But not all builds need to be perfectly smooth. That’s why the component’s application is so crucial. How will the part be used? Sometimes, metal 3D printing won’t necessarily require extensive surface finishing or any kind of finishing for that matter. Specifications and the intended applications should always be shared with the development team or printing party. If the item is being printed in-house, all the better.

Most of the time the surface finish will be integral, while other times it will not. The point is that you need to know and understand how that piece is going to be used, to determine what standards the finish should be held to.

Determining the finishing type
Another element at play is the type of finish that must be used for the component or part. There are many finishing methods, for metal parts and other materials, and the preferred method may be determined by how a part was created. Some methods may be too harsh, increasing the risk of damage or failure and weakening the components in question.

The size of the component, its hardness and strength, the type of material, and even shading or color can all play a role in determining the appropriate finishing method. Machining, media blasting, shot peening, vibratory finishing, electrochemical polishing, and superfinishing are all commonly used with 3D printed metal parts. There are many alternative solutions too, like hot blackening, painting, and powder-coating.

Mitigating costs
Arguably one of the most important factors, depending on the component and the project, is the total cost to develop and finish. It’s even more important with components that are going to be mass-produced or created in bulk.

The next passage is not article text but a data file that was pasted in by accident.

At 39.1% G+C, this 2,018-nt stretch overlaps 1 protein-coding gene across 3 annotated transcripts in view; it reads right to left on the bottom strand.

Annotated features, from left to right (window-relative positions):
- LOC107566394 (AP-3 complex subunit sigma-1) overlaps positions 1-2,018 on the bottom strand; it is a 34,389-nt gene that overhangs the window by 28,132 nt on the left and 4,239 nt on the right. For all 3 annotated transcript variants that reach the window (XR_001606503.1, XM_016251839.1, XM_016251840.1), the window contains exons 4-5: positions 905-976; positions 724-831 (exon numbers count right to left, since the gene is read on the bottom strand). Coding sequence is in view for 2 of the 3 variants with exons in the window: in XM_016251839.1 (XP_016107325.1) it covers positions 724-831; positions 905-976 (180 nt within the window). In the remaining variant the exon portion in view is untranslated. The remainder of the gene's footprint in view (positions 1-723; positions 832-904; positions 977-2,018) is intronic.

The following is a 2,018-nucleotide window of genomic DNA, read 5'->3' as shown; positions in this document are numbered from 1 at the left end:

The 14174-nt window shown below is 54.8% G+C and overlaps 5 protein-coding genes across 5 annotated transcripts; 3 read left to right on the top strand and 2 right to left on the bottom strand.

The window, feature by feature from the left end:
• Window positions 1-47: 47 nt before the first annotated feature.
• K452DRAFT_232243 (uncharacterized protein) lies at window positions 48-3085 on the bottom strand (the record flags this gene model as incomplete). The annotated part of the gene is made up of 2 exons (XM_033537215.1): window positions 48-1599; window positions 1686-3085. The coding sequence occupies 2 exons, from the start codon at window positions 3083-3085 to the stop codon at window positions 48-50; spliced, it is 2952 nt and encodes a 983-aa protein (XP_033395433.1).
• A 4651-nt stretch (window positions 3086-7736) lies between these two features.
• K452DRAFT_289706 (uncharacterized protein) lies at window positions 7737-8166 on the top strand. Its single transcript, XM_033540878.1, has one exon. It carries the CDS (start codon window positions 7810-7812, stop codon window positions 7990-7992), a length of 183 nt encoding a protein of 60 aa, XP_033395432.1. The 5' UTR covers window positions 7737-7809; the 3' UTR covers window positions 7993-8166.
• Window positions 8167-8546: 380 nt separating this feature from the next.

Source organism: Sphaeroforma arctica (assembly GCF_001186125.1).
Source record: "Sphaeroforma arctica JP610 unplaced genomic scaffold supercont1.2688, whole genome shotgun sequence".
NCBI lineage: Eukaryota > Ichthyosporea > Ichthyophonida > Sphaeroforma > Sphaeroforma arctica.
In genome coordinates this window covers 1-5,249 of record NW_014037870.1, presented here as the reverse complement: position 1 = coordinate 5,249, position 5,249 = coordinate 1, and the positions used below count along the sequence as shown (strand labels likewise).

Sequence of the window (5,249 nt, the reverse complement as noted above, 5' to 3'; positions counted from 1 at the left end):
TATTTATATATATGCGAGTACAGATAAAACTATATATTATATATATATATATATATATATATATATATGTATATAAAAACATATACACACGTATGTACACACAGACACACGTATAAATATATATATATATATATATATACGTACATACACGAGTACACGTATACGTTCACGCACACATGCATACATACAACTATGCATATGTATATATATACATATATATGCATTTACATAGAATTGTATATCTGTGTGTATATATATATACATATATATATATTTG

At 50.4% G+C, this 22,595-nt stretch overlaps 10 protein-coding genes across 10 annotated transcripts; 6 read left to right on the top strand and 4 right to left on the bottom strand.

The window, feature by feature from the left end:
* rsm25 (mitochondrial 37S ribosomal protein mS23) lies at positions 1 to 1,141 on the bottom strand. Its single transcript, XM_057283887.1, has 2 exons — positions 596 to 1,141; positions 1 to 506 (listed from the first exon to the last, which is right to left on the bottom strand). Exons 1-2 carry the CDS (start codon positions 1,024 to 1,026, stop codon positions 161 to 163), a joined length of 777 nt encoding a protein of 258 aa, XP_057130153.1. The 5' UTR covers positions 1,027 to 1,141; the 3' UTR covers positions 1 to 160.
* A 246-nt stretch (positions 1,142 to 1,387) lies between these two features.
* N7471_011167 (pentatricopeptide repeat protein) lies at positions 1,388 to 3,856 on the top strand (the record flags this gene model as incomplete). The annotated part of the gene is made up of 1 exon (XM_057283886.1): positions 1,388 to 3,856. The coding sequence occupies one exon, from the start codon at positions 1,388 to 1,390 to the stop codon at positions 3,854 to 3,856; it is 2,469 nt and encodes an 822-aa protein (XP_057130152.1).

The costs to create a part, print it, and then apply surface finishing are often separate. But even so, they are still connected. The more work that needs to be done in one case, may also affect the costs in the other. For example, a 3D printed metal part that has an extremely high RA may increase the total production costs, if and when it needs to be extensively refinished to a better RA rating. It stands to reason that most development processes should put the completed parts as close to the final form as possible, including the inherent smoothness.

A balance must be struck between the work done to print or build a component, and the work done afterward during surface finishing processes. Even though the surface finish may be extremely important, it’s still crucial to find a low-cost or affordable process that doesn’t balloon the total production budget.

Surface finishing in metal 3D printing: A smooth conclusion
3D printing tends to create items that are rough or harsh, but the technology is improving. There may come a time when that is no longer as evident or even a problem. Right now, surface finishing is necessary for all types of 3D printed components and parts, metal creations included.

To determine the type of finish, and just how smooth the surface needs to be — in terms of RA rating — it’s important to consider the application of the item. What is it going to be used for? Is the finish key to its general operation, and will an unfinished surface expose the item to a higher risk of failure or damage?

The total development cost is also important, as production budgets can balloon when items are printed with high RA tolerances yet need extensive reworking to smooth out the edges or surfaces.

About the author:
Emily Newton is the Editor-in-Chief of Revolutionized, an online magazine exploring the latest industrial innovations.